* Low sales from Brazil as futures fall
* Colombian prices continue weakness, Vietnam firm
HAMBURG, Sept 7 (Reuters) - Price differentials for Brazilian arabica firmed in Europe’s cash coffee market this week on a lack of selling by the country’s producers who were deterred by low coffee futures, traders said on Friday.
“A lot of Brazilian producers are holding their coffee in store and seemed to be very unwilling to sell at the depressed level of New York futures this week,” one trader said. “Differentials were firmed to reflect the weaker futures trend and the shortage of supplies.”
Brazil MTGB fine beans for September onwards shipment were quoted around 6 cents under ICE’s New York December arabica contract on Friday against 8-11 cents under in the previous week and 16 cents under two weeks ago.
New York ICE arabica coffee futures fell to their lowest since June on Thursday, with prices weighed by a rise in ICE-certified stocks to a two-year high as Brazil’s harvest entered its final stages, but futures recovered on Friday.
“There was some Brazilian business in German-grade beans this week but U.S. buyers seemed to be more active than the Europeans,” another trader said. “The Brazilians do not see themselves as being under harvest-time pressure to sell, some producers argue they will have new opportunities to sell into exchange stocks in coming months.”
“For spot supplies, plus differentials (prices over New York) were demanded in Brazil this week.”
The New York ICE futures market has decided to accept Brazilian arabicas for physical deliveries, with the first gradings already underway for March 2013 delivery.
The start of the coffee harvest in Brazil, the world’s largest Arabica exporter, was delayed by rain in June and may take longer to complete because of recent unfavourable weather. But European roasters believe a good, large crop is being gathered.
Colombian price differentials dropped again with only about two weeks remaining before the harvest starts. Roasters expect a good crop following several disappointing harvests despite some reports of trouble.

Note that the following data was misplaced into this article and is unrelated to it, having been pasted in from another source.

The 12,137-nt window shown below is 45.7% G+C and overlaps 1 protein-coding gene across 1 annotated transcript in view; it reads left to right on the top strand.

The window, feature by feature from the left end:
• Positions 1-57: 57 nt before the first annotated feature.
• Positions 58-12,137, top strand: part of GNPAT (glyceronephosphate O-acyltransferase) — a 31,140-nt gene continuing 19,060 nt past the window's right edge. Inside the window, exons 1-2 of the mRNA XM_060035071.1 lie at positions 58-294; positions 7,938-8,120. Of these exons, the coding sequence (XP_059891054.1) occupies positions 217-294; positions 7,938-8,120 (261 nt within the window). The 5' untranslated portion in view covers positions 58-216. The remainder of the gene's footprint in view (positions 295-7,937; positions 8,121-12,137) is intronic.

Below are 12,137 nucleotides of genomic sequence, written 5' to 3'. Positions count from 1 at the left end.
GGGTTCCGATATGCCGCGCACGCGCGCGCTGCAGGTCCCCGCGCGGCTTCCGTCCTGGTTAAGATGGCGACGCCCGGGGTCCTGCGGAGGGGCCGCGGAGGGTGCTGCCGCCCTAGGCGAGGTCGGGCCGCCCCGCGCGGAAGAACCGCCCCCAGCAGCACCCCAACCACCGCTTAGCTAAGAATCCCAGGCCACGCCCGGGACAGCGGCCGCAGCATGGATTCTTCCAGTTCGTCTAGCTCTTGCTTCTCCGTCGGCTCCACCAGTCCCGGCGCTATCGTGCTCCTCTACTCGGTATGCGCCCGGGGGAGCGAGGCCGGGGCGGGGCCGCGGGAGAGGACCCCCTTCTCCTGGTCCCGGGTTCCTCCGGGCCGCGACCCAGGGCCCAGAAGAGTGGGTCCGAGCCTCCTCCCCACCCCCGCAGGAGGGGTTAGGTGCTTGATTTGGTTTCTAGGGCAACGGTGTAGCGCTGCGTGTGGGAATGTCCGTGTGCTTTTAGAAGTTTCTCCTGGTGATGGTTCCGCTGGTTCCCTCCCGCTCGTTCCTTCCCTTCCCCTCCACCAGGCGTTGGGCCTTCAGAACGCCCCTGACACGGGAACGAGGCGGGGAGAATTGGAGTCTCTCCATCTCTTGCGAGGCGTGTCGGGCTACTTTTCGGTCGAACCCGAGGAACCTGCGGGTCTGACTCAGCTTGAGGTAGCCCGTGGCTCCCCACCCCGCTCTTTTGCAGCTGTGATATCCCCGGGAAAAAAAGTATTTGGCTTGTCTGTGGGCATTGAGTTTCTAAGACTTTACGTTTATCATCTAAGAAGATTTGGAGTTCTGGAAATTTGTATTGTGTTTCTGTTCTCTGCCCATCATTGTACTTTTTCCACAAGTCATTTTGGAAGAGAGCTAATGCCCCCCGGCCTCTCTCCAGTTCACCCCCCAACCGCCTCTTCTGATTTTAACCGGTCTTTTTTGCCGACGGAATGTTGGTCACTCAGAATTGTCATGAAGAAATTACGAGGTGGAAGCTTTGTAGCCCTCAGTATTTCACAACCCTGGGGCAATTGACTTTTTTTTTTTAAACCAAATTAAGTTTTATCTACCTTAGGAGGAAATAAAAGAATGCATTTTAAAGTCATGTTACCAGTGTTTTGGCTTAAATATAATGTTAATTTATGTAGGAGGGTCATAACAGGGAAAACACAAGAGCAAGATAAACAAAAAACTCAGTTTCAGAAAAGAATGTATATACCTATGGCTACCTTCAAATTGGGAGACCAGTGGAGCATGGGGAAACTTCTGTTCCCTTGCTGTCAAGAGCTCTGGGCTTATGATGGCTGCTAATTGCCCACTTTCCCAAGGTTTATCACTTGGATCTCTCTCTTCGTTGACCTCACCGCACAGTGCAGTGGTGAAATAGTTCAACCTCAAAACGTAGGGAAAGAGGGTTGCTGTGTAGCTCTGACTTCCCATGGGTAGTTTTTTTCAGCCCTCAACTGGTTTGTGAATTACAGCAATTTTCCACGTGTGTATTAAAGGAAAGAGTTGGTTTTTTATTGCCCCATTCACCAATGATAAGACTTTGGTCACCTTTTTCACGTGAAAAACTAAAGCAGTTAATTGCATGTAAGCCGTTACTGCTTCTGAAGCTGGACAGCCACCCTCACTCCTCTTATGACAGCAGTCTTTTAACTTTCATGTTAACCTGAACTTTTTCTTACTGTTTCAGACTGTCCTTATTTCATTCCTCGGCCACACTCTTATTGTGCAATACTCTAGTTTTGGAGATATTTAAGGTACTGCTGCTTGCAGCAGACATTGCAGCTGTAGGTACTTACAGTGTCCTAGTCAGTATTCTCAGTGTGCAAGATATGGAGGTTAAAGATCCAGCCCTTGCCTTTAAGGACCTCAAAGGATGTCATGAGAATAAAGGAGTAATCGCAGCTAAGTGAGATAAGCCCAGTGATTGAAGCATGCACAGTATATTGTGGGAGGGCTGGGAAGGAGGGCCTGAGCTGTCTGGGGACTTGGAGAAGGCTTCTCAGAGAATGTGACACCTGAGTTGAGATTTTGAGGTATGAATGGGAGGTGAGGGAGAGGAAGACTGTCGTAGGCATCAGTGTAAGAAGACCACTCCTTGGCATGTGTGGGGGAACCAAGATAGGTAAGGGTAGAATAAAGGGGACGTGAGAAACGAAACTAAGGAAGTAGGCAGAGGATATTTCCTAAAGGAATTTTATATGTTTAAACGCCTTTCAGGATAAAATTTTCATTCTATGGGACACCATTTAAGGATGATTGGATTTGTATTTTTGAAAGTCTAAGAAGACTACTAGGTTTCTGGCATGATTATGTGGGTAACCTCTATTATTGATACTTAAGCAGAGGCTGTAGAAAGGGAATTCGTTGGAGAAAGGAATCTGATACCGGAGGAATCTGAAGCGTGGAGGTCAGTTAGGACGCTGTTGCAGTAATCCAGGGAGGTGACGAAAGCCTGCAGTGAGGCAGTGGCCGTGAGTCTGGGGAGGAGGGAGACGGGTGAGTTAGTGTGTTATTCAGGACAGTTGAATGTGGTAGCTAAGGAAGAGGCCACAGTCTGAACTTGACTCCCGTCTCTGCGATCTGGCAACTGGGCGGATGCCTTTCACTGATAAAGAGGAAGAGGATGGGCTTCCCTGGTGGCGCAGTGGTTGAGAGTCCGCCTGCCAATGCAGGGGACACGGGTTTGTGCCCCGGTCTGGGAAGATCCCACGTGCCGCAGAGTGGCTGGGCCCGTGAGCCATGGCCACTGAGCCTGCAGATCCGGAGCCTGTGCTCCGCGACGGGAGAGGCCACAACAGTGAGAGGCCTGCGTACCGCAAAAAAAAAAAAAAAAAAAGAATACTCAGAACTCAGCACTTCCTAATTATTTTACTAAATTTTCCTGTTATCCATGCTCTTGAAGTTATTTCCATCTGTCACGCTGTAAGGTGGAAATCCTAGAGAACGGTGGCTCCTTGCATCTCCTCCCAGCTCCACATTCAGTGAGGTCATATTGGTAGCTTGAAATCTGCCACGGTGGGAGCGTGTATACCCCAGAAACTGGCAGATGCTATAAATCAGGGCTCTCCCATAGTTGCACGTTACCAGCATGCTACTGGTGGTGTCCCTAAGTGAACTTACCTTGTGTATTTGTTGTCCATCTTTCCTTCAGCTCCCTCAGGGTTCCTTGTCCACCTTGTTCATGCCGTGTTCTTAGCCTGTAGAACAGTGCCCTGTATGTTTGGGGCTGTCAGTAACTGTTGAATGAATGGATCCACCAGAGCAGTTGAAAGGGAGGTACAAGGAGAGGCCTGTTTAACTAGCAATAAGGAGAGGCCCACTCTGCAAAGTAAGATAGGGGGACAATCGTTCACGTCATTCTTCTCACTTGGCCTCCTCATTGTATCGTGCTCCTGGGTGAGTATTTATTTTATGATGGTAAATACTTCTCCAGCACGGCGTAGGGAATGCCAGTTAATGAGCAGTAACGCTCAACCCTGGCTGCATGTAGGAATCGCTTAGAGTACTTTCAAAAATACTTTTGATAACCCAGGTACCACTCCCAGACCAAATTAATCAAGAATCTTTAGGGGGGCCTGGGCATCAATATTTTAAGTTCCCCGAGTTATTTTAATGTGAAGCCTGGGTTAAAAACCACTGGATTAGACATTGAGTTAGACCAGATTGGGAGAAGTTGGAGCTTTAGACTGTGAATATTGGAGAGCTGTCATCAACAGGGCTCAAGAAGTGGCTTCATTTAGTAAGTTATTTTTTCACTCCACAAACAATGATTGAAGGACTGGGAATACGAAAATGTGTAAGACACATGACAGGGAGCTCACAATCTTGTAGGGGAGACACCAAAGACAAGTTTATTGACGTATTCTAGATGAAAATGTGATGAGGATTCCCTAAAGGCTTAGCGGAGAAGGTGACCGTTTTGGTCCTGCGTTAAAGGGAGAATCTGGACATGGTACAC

Colombia Excelso beans for September/December shipment were quoted on Friday at 10 cents over the New York December contract against 11 cents over last week and 15 cents over in early August.
“The crop outlook in Colombia is looking better after several years of bad harvests and high differentials,” a trader said. “Roasters were holding off this week, expecting differentials to fall into single figures later in September as the new crop rolls in.”
New Central American harvests are also looming.
Remaining current crop supplies from Guatemala were traded at depressed differentials of 4 cents over nearby New York contracts against 6 cents over previously as storage space was cleared to prepare for the new harvest, traders said.
Traders noted good purchase interest in new crop Honduras beans but with local exporters unwilling to sell at the depressed levels seen in New York futures during the week and with concern about the impact of rain in the country.
“There are growing stocks of some Central American origins in Europe and this is putting a brake on trade as coffee does not improve with age and will have to be put on the market sooner or later,” a trader said. “Some European roasters also seem to have good supply cover of Centrals into November and possibly to the end of the year.”
Stocks of Honduras coffee in Antwerp certified as meeting New York ICE exchange standards rose to 256,415 bags of 60 kg on Sept. 6 from 156,902 bags on Aug. 1. Stocks in Hamburg and Bremen rose to 38,105 bags from 33,613 bags in the same period.
Kenyan differentials were down again on selling pressure on good supplies. Kenya AB FAQ beans for September shipment were 20 cents over New York on Friday against 25 over last week and 40 over at the beginning of August.
In robusta, differentials in top producer Vietnam firmed as supplies tightened before the new crop likely to start in the second half of October and with business disrupted by big swings this week in London robusta futures.
Vietnam Grade 2 for September/October shipment was at $10 over London’s November robusta contract against $10 under last week.
“There were a lot of inquiries this week by both roasters and traders about the price levels for Vietnam’s new crop,” a trader said. “Overall the new crop seems to be developing well and new crop Grade 2 is settling around $30 under London.”
“If London prices continue the downward trend seen since July the concern is that farmers in Vietnam will be reluctant to sell their new crop.” (Reporting by Michael Hogan; Editing by Anthony Barker)